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Compression Stockings for Venous Insufficiency - Venous Insufficiency Treatments at Vein Treatment Center
Wednesday, August 14, 2013



By far the most common treatment option, compression therapy involves the use of compression stockings to treat venous reflux disease and symptomatic varicose veins.


The stockings maintain pressure on the legs, helping to prevent blood from refluxing into the legs. In essence, compression on the skin compresses the underlying varicose veins, and this compression prevents them from pooling with blood. Compression directs blood from the superficial veins into the deep veins. This also helps heal venous leg ulcers and minimizes ongoing skin changes (trophic changes) that we mentioned above. 


However, compression stockings can be uncomfortable, and they can also be difficult to put on by yourself. These complications mean that patients often neglect to wear their stockings, compounding the problem.


It is not uncommon for patients to have neck problems (herniated disks or degenerative joint disease of the spine), lower back problems (lumbar herniated disks or DJD of the spine), osteoarthritis or rheumatoid arthritis of the hands and carpal tunnel syndrome – these conditions individually make it difficult for patients to put stockings on or to take them off. As such, patients are not compliant with daily use of compression stockings for venous insufficiency.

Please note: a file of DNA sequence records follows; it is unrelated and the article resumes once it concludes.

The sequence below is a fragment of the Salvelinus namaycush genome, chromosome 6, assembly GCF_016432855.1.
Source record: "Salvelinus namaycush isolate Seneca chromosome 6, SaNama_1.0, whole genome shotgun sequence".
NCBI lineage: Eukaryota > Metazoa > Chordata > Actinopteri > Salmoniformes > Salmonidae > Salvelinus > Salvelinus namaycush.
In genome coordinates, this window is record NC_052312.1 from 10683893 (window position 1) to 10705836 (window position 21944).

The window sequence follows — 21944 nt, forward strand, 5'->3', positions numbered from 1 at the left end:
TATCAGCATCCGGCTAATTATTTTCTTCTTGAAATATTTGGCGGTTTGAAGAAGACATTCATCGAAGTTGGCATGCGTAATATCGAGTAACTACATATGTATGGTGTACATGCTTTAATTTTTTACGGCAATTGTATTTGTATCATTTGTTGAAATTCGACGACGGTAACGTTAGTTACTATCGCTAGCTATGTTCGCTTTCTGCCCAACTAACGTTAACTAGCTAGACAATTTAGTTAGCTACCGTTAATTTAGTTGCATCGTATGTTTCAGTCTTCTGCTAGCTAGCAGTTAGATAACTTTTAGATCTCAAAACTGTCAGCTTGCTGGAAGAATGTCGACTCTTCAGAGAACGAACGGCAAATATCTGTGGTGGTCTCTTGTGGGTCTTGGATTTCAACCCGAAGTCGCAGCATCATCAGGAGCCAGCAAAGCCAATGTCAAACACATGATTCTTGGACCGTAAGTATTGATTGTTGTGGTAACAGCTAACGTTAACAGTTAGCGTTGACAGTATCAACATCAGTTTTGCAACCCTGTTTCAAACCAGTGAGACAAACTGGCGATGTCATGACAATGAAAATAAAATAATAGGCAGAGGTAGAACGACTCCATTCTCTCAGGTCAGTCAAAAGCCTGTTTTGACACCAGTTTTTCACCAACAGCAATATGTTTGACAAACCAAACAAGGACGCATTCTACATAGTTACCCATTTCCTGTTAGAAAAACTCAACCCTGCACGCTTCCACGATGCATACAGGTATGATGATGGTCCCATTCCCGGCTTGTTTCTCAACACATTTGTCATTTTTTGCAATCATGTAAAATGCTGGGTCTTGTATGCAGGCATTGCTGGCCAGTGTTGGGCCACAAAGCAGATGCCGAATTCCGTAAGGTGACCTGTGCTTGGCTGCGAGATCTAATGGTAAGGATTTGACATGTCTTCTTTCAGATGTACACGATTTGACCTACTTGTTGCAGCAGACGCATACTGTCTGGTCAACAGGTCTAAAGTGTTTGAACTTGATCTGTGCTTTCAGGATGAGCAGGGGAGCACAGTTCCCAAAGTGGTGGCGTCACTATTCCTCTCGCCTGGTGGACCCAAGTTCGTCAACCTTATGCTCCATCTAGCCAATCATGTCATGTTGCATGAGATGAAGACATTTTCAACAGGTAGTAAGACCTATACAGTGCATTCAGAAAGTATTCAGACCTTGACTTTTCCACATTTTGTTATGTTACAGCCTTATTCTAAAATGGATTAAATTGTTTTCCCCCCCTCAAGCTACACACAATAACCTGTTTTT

Accessed from on November 13, 2011


Compression Requirements


As a note, most patients will have to wear compression stockings for the rest of their lives to prevent problems from recurring, though these can be uncomfortable and inconvenient.


An interesting study by the Cochrane Collaboration found that using an oral supplement could provide superior results to compression stockings without the discomfort. The key to the oral supplement is actually horse chestnut extract, a herbal extract that has been used for thousands of years to treat a wide range of conditions.




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